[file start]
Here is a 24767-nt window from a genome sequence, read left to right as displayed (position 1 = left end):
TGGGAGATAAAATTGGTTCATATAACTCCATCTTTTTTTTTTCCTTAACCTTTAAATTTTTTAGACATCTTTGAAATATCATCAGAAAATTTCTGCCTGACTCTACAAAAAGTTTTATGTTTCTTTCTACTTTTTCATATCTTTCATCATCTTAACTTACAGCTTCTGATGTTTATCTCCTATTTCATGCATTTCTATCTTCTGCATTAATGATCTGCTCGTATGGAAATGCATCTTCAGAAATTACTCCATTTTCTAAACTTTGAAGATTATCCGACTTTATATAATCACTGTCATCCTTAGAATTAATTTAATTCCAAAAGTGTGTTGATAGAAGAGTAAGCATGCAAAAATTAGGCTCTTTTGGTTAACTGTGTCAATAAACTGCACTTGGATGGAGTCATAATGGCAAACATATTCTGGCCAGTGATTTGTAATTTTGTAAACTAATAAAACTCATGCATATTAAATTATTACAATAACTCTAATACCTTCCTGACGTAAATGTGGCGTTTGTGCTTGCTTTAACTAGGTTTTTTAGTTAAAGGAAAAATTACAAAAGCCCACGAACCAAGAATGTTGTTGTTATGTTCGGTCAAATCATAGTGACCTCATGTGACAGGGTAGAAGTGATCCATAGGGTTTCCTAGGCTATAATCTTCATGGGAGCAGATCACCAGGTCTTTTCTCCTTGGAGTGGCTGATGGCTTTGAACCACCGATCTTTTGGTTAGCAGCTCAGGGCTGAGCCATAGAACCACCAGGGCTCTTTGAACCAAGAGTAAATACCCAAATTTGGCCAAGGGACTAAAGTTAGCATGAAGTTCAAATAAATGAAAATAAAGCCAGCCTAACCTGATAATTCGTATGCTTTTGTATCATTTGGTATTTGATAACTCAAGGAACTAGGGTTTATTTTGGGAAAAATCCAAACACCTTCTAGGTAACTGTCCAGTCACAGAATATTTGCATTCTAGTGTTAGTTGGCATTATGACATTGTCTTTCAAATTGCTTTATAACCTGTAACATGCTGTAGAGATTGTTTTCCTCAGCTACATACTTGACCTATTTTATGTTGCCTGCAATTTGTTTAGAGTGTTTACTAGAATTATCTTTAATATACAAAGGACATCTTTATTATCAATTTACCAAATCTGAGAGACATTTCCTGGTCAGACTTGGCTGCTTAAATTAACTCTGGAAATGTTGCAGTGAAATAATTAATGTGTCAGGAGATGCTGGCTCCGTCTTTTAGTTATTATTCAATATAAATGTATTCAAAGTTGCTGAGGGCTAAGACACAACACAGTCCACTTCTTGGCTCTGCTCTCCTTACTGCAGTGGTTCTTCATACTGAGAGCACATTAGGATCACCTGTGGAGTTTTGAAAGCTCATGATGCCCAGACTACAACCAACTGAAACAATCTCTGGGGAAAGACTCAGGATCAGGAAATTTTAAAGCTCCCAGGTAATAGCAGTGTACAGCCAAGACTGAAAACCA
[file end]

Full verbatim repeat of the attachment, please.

Here is a 24767-nt window from a genome sequence, read left to right as displayed (position 1 = left end):
TGGGAGATAAAATTGGTTCATATAACTCCATCTTTTTTTTTTCCTTAACCTTTAAATTTTTTAGACATCTTTGAAATATCATCAGAAAATTTCTGCCTGACTCTACAAAAAGTTTTATGTTTCTTTCTACTTTTTCATATCTTTCATCATCTTAACTTACAGCTTCTGATGTTTATCTCCTATTTCATGCATTTCTATCTTCTGCATTAATGATCTGCTCGTATGGAAATGCATCTTCAGAAATTACTCCATTTTCTAAACTTTGAAGATTATCCGACTTTATATAATCACTGTCATCCTTAGAATTAATTTAATTCCAAAAGTGTGTTGATAGAAGAGTAAGCATGCAAAAATTAGGCTCTTTTGGTTAACTGTGTCAATAAACTGCACTTGGATGGAGTCATAATGGCAAACATATTCTGGCCAGTGATTTGTAATTTTGTAAACTAATAAAACTCATGCATATTAAATTATTACAATAACTCTAATACCTTCCTGACGTAAATGTGGCGTTTGTGCTTGCTTTAACTAGGTTTTTTAGTTAAAGGAAAAATTACAAAAGCCCACGAACCAAGAATGTTGTTGTTATGTTCGGTCAAATCATAGTGACCTCATGTGACAGGGTAGAAGTGATCCATAGGGTTTCCTAGGCTATAATCTTCATGGGAGCAGATCACCAGGTCTTTTCTCCTTGGAGTGGCTGATGGCTTTGAACCACCGATCTTTTGGTTAGCAGCTCAGGGCTGAGCCATAGAACCACCAGGGCTCTTTGAACCAAGAGTAAATACCCAAATTTGGCCAAGGGACTAAAGTTAGCATGAAGTTCAAATAAATGAAAATAAAGCCAGCCTAACCTGATAATTCGTATGCTTTTGTATCATTTGGTATTTGATAACTCAAGGAACTAGGGTTTATTTTGGGAAAAATCCAAACACCTTCTAGGTAACTGTCCAGTCACAGAATATTTGCATTCTAGTGTTAGTTGGCATTATGACATTGTCTTTCAAATTGCTTTATAACCTGTAACATGCTGTAGAGATTGTTTTCCTCAGCTACATACTTGACCTATTTTATGTTGCCTGCAATTTGTTTAGAGTGTTTACTAGAATTATCTTTAATATACAAAGGACATCTTTATTATCAATTTACCAAATCTGAGAGACATTTCCTGGTCAGACTTGGCTGCTTAAATTAACTCTGGAAATGTTGCAGTGAAATAATTAATGTGTCAGGAGATGCTGGCTCCGTCTTTTAGTTATTATTCAATATAAATGTATTCAAAGTTGCTGAGGGCTAAGACACAACACAGTCCACTTCTTGGCTCTGCTCTCCTTACTGCAGTGGTTCTTCATACTGAGAGCACATTAGGATCACCTGTGGAGTTTTGAAAGCTCATGATGCCCAGACTACAACCAACTGAAACAATCTCTGGGGAAAGACTCAGGATCAGGAAATTTTAAAGCTCCCAGGTAATAGCAGTGTACAGCCAAGACTGAAAACCA